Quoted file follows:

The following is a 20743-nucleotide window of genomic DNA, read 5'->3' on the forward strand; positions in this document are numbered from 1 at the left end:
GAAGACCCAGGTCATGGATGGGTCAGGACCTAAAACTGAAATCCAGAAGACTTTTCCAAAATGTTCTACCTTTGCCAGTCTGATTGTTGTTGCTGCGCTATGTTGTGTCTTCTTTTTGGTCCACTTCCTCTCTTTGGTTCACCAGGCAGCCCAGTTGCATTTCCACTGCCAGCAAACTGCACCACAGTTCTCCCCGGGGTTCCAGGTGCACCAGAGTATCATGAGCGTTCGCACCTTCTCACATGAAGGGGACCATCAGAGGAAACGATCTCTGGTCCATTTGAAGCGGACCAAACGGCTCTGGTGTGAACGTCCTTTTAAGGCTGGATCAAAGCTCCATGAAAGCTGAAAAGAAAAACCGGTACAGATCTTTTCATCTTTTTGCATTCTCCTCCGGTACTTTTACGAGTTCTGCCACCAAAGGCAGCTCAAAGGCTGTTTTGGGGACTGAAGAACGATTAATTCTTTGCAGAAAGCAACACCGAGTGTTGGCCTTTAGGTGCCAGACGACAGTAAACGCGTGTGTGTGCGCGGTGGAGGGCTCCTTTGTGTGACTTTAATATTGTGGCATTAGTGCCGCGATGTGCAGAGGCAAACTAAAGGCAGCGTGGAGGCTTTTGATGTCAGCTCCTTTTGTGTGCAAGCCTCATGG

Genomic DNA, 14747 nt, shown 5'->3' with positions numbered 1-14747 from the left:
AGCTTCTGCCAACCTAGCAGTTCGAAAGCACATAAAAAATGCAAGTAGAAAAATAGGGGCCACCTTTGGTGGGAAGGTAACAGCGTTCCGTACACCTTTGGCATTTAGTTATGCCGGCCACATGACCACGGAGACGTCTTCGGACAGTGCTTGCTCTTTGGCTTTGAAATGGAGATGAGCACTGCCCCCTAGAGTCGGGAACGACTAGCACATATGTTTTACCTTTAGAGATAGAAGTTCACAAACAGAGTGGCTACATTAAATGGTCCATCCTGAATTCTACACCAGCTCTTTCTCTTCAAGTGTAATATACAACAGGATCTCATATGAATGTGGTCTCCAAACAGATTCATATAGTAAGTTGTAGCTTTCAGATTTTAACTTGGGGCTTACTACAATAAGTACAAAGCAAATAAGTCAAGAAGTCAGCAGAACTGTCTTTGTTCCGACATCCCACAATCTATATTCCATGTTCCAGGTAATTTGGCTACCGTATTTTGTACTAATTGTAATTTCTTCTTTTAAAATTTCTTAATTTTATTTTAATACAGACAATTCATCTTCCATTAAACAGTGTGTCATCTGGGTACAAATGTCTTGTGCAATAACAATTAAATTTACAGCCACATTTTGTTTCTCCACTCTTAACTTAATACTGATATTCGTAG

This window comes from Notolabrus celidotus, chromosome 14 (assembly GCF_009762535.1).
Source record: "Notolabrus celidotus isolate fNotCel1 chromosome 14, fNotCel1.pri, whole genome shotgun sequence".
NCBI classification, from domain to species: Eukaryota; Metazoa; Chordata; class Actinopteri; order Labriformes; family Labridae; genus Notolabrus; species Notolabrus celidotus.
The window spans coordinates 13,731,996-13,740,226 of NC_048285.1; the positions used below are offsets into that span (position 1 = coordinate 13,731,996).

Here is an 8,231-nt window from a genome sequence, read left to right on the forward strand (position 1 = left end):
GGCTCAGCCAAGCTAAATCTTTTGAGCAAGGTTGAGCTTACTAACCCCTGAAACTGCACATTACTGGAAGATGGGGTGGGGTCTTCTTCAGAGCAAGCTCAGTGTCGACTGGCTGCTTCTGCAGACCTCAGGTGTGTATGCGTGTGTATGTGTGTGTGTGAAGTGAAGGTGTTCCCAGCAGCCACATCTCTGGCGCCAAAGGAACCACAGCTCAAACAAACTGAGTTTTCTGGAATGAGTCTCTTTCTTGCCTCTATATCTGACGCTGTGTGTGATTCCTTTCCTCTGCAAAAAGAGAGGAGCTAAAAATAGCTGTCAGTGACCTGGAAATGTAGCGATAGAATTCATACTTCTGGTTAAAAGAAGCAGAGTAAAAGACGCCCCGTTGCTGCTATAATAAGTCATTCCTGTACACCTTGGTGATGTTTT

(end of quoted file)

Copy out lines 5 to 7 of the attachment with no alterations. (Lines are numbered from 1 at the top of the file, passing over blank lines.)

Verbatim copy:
This window comes from Notolabrus celidotus, chromosome 14 (assembly GCF_009762535.1).
Source record: "Notolabrus celidotus isolate fNotCel1 chromosome 14, fNotCel1.pri, whole genome shotgun sequence".
NCBI classification, from domain to species: Eukaryota; Metazoa; Chordata; class Actinopteri; order Labriformes; family Labridae; genus Notolabrus; species Notolabrus celidotus.